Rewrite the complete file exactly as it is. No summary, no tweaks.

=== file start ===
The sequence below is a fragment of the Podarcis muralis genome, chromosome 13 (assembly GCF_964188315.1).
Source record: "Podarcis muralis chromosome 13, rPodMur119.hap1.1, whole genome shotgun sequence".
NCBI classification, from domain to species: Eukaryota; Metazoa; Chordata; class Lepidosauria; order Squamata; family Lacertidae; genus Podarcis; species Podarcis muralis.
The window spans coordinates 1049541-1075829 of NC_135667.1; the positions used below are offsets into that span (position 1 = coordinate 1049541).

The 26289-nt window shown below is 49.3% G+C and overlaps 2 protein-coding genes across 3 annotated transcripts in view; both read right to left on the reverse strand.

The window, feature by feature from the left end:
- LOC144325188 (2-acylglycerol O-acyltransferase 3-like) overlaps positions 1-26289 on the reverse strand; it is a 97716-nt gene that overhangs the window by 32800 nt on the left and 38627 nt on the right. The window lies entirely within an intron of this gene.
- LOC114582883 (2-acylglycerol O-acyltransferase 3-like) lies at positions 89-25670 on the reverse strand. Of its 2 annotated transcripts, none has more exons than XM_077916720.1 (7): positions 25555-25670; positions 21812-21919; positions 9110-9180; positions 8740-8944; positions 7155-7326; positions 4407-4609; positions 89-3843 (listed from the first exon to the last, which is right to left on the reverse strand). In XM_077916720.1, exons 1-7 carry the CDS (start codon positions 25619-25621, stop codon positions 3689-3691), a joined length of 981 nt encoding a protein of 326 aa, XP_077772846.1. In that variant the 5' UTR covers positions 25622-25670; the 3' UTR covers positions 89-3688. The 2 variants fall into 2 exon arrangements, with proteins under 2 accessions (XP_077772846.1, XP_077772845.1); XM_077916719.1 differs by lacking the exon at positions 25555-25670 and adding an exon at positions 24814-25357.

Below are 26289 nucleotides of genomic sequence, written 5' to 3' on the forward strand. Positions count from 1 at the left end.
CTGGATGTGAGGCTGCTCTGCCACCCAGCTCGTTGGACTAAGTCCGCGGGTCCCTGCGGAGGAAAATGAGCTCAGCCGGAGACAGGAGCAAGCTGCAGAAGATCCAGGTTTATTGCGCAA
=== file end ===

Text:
The sequence below is a fragment of the Podarcis muralis genome, chromosome 13 (assembly GCF_964188315.1).
Source record: "Podarcis muralis chromosome 13, rPodMur119.hap1.1, whole genome shotgun sequence".
NCBI classification, from domain to species: Eukaryota; Metazoa; Chordata; class Lepidosauria; order Squamata; family Lacertidae; genus Podarcis; species Podarcis muralis.
The window spans coordinates 1049541-1075829 of NC_135667.1; the positions used below are offsets into that span (position 1 = coordinate 1049541).

The 26289-nt window shown below is 49.3% G+C and overlaps 2 protein-coding genes across 3 annotated transcripts in view; both read right to left on the reverse strand.

The window, feature by feature from the left end:
- LOC144325188 (2-acylglycerol O-acyltransferase 3-like) overlaps positions 1-26289 on the reverse strand; it is a 97716-nt gene that overhangs the window by 32800 nt on the left and 38627 nt on the right. The window lies entirely within an intron of this gene.
- LOC114582883 (2-acylglycerol O-acyltransferase 3-like) lies at positions 89-25670 on the reverse strand. Of its 2 annotated transcripts, none has more exons than XM_077916720.1 (7): positions 25555-25670; positions 21812-21919; positions 9110-9180; positions 8740-8944; positions 7155-7326; positions 4407-4609; positions 89-3843 (listed from the first exon to the last, which is right to left on the reverse strand). In XM_077916720.1, exons 1-7 carry the CDS (start codon positions 25619-25621, stop codon positions 3689-3691), a joined length of 981 nt encoding a protein of 326 aa, XP_077772846.1. In that variant the 5' UTR covers positions 25622-25670; the 3' UTR covers positions 89-3688. The 2 variants fall into 2 exon arrangements, with proteins under 2 accessions (XP_077772846.1, XP_077772845.1); XM_077916719.1 differs by lacking the exon at positions 25555-25670 and adding an exon at positions 24814-25357.

Below are 26289 nucleotides of genomic sequence, written 5' to 3' on the forward strand. Positions count from 1 at the left end.
CTGGATGTGAGGCTGCTCTGCCACCCAGCTCGTTGGACTAAGTCCGCGGGTCCCTGCGGAGGAAAATGAGCTCAGCCGGAGACAGGAGCAAGCTGCAGAAGATCCAGGTTTATTGCGCAA